And to those who have said, “It doesn’t get much better than this,” I say … oh yeah? Just watch me!

Comments (8)

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Happy 10-year Anniversary! Thanks for the hope that better days may lie ahead! We all need hope. And thanks for sharing in your blog. You make me feel less alone during this very alone & lonely time.

Have you tried Cognitive FX in Utah? They've only been around something like 6 years, so you might not have heard of them. They rehab even 60 year old brain injuries. Good luck!!

I love reading your stories! I’m so glad Sarah introduced me. You make me laugh. Good for my heart & brain.
Thank you for your positive spirit.

Thank you for your comments. I badly needed to listen to my brothers and sisters. I forget that you are always here with me. Struggling alone con,all of a sudden place you at the very bottom. I have forgotten about this lowly place. Ho yes dealing with this society can and did get to me. For the first time, maybe the first for me today, new me. My back is against a wall. Society now has a problem! A wild animal with secure strength and ability to move the mountain. This is danger to the opposing force. It is what it is, a needed way of mind and action. Sorry but this power this security, becomes a needed staff. I need to see and talk with others, my brothers, to not find my way alone. Thank you, everyone, sincerely, Joe Harr.

I love this piece! You have such a kind way of exploring and making sense of so many of the issues that only a fellow brain injury survivor would understand - or not understand - until they read what you wrote. Thank you for continuing to share your insight and wisdom!
Barbara W.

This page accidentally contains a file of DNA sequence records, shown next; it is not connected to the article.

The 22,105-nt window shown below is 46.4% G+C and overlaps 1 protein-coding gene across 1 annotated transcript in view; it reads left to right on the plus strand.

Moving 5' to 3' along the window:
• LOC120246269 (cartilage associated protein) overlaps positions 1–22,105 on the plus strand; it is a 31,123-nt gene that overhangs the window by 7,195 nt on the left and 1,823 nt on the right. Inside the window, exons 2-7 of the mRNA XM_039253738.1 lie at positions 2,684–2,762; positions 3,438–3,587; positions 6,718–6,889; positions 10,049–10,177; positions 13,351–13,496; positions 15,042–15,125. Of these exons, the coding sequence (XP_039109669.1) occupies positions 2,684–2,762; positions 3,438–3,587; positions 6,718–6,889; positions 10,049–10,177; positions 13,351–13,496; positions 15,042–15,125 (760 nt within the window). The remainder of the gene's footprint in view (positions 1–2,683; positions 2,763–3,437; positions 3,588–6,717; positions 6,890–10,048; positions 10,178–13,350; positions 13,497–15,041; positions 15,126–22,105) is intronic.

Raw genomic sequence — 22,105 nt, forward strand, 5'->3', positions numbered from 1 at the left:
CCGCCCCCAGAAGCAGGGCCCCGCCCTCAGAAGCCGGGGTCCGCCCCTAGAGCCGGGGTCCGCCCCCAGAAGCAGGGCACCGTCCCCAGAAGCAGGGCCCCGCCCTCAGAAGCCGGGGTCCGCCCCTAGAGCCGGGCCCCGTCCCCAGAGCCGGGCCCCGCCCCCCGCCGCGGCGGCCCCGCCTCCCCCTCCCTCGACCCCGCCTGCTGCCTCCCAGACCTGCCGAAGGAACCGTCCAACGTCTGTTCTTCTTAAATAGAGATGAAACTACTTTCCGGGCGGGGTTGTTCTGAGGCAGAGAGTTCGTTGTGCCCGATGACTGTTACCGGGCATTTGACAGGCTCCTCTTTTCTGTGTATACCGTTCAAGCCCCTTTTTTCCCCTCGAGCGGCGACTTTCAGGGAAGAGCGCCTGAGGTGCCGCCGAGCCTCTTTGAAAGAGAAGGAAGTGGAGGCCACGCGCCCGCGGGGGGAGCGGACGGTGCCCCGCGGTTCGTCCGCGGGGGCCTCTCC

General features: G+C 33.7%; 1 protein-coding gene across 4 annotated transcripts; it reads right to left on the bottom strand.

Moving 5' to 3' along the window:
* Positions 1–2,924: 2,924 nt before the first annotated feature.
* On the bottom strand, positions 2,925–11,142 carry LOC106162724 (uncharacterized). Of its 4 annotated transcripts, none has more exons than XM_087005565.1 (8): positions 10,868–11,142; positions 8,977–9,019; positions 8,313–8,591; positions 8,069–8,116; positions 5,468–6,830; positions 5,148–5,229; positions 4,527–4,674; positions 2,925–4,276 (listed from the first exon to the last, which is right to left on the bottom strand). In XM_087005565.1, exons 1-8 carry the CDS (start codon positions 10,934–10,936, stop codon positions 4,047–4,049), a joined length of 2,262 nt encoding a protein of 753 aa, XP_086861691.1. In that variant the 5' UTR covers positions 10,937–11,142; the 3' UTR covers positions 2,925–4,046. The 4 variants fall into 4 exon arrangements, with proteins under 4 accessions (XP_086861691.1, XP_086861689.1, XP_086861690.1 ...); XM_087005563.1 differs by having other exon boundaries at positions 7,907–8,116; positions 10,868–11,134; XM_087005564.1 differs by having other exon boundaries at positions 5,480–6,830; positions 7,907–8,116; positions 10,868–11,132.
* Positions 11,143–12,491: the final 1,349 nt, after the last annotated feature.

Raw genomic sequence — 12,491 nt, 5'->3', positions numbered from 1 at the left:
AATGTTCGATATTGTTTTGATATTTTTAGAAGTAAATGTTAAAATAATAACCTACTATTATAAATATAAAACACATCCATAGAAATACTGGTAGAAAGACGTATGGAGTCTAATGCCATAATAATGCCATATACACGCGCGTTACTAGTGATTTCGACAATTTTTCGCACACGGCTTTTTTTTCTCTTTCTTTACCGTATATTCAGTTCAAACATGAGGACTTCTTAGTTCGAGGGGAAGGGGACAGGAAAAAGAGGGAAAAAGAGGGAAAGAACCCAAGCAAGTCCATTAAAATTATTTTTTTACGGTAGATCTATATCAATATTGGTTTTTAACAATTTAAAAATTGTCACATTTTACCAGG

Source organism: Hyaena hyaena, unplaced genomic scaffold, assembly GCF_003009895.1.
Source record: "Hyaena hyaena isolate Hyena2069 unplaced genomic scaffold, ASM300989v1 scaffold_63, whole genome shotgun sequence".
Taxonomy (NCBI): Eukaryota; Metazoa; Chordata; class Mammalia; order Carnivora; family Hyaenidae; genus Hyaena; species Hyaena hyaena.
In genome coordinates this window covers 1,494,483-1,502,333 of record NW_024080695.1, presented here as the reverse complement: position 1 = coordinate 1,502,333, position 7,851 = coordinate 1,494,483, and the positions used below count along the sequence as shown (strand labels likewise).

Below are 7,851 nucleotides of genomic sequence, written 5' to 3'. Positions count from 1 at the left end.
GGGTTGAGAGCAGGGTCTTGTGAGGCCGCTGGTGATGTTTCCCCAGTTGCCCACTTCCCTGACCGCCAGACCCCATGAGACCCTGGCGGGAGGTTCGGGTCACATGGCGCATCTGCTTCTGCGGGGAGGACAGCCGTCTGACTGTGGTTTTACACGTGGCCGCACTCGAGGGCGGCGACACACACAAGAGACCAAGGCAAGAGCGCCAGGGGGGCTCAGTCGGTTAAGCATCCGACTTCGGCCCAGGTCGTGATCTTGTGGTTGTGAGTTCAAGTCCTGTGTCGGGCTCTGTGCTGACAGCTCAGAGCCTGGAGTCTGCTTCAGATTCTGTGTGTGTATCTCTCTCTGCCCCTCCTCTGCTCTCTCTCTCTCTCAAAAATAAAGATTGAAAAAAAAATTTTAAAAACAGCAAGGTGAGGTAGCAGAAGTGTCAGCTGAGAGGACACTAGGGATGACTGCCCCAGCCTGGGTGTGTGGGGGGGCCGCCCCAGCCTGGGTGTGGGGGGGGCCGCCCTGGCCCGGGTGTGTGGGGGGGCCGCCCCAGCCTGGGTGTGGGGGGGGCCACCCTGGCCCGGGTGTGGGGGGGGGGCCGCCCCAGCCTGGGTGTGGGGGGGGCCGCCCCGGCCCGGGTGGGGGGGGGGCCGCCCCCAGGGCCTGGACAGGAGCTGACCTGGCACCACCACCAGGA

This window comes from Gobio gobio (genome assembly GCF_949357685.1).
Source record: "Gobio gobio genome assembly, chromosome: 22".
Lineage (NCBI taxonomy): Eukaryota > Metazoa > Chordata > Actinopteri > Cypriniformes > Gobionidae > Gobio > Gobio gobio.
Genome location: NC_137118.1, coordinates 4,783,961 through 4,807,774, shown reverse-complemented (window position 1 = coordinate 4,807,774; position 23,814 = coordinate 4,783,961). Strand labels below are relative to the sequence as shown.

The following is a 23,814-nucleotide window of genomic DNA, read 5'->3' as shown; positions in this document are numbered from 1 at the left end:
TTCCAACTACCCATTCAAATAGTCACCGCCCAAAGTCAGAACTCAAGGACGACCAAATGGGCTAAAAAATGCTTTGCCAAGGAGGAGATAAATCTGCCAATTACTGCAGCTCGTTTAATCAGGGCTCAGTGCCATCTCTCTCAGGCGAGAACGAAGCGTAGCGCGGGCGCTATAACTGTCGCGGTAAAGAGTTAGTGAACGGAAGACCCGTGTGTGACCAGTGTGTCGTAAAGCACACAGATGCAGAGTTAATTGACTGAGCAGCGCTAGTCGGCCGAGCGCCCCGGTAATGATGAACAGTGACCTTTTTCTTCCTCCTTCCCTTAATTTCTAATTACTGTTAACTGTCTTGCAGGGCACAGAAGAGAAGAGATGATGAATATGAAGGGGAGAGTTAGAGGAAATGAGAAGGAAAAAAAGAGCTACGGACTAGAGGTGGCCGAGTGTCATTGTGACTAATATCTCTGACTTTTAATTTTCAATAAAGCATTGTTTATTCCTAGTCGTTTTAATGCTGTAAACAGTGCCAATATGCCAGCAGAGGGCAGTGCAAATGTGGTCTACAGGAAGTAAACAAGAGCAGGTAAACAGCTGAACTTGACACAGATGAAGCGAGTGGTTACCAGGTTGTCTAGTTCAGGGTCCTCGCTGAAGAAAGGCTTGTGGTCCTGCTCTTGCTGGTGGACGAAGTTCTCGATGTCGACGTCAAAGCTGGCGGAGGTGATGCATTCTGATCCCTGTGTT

Thank you for this post. It really hits home. And I do often say “Someone uninjured can figure this out easily,” or I used to easily figure this out and do multiple things at one time, and fast, but now I am slow, and everything outside me moves too fast and I either have to ask for help or I just get overwhelmed and exhausted and crash. My brain now is like an old computer that is patched together and can perform basic functions but if I try to open to many "windows" at the same time, or run more than one "program" the computer slows down and it starts to overheat and then it freezes and crashes. The circuitry it no longer functioning properly. The RAM has decreased significantly. It is constantly freezing up and not performing the commands correctly. The best solution is to put it in "sleep mode". And while that definitely helps with my brain and takes my mind away from the head pain and overwhelming frustration and stress and dizzying mental strain, going into "sleep mode" in the middle of the day, or several times per day, limits social interaction, productivity, and experience of joyful living activities. But i have learned that it is best to do what works for now for me and take it one step at a time.

I'm in my 27th year living with a serious TBI. I was incredibly fortunate, but I didn't get any real help from my family in the beginning when it would have helped. I pretended for years to be normal. I didn't ask for wouldn't have been there if I did. Now, I have been married for almost 14 years. My husband had no idea what he was getting into, but has been my rock. Now, my built up cries for help come out all the time. It's difficult to be a TBI survivor during this horrible year, but Jim is still here for me. I am blessed.

Congratulations on your ten year anniversary removed from TBI injury date. I appreciate your ongoing posts and how your bring where you are to each writing. I share the TBI journey and am now five years removed from TBI injury date. Progress has been great. Your point of how the struggle can be present whether we want it to or not is one that resonates with me. How kind your teammate is to suggest - there are other ways than struggling. Beautiful. Wishing you and teammate well on the TBI journey. Thanks for your writings.